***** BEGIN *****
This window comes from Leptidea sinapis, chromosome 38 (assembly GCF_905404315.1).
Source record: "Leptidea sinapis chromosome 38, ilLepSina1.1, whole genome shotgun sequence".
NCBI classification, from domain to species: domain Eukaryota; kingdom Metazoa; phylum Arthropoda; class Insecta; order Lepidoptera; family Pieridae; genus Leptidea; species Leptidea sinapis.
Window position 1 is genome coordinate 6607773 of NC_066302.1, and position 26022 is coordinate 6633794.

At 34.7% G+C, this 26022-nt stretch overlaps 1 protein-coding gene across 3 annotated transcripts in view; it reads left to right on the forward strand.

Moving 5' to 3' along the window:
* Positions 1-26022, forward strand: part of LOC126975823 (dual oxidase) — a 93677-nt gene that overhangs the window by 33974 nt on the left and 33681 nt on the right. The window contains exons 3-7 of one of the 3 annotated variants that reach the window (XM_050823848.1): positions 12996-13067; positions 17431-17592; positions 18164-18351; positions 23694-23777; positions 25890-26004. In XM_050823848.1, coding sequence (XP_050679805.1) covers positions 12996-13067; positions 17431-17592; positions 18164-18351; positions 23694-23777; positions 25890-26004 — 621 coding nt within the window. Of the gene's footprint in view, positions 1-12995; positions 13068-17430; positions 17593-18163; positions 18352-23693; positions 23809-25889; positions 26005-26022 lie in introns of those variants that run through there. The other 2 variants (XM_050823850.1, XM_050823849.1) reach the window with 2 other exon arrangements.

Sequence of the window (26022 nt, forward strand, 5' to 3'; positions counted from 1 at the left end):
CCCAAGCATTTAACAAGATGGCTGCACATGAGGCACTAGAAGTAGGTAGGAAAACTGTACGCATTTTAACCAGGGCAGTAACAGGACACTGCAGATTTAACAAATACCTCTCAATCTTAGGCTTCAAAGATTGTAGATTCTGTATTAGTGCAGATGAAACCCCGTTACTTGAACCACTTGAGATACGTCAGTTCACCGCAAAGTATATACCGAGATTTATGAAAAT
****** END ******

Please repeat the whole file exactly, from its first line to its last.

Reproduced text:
This window comes from Leptidea sinapis, chromosome 38 (assembly GCF_905404315.1).
Source record: "Leptidea sinapis chromosome 38, ilLepSina1.1, whole genome shotgun sequence".
NCBI classification, from domain to species: domain Eukaryota; kingdom Metazoa; phylum Arthropoda; class Insecta; order Lepidoptera; family Pieridae; genus Leptidea; species Leptidea sinapis.
Window position 1 is genome coordinate 6607773 of NC_066302.1, and position 26022 is coordinate 6633794.

At 34.7% G+C, this 26022-nt stretch overlaps 1 protein-coding gene across 3 annotated transcripts in view; it reads left to right on the forward strand.

Moving 5' to 3' along the window:
* Positions 1-26022, forward strand: part of LOC126975823 (dual oxidase) — a 93677-nt gene that overhangs the window by 33974 nt on the left and 33681 nt on the right. The window contains exons 3-7 of one of the 3 annotated variants that reach the window (XM_050823848.1): positions 12996-13067; positions 17431-17592; positions 18164-18351; positions 23694-23777; positions 25890-26004. In XM_050823848.1, coding sequence (XP_050679805.1) covers positions 12996-13067; positions 17431-17592; positions 18164-18351; positions 23694-23777; positions 25890-26004 — 621 coding nt within the window. Of the gene's footprint in view, positions 1-12995; positions 13068-17430; positions 17593-18163; positions 18352-23693; positions 23809-25889; positions 26005-26022 lie in introns of those variants that run through there. The other 2 variants (XM_050823850.1, XM_050823849.1) reach the window with 2 other exon arrangements.

Sequence of the window (26022 nt, forward strand, 5' to 3'; positions counted from 1 at the left end):
CCCAAGCATTTAACAAGATGGCTGCACATGAGGCACTAGAAGTAGGTAGGAAAACTGTACGCATTTTAACCAGGGCAGTAACAGGACACTGCAGATTTAACAAATACCTCTCAATCTTAGGCTTCAAAGATTGTAGATTCTGTATTAGTGCAGATGAAACCCCGTTACTTGAACCACTTGAGATACGTCAGTTCACCGCAAAGTATATACCGAGATTTATGAAAAT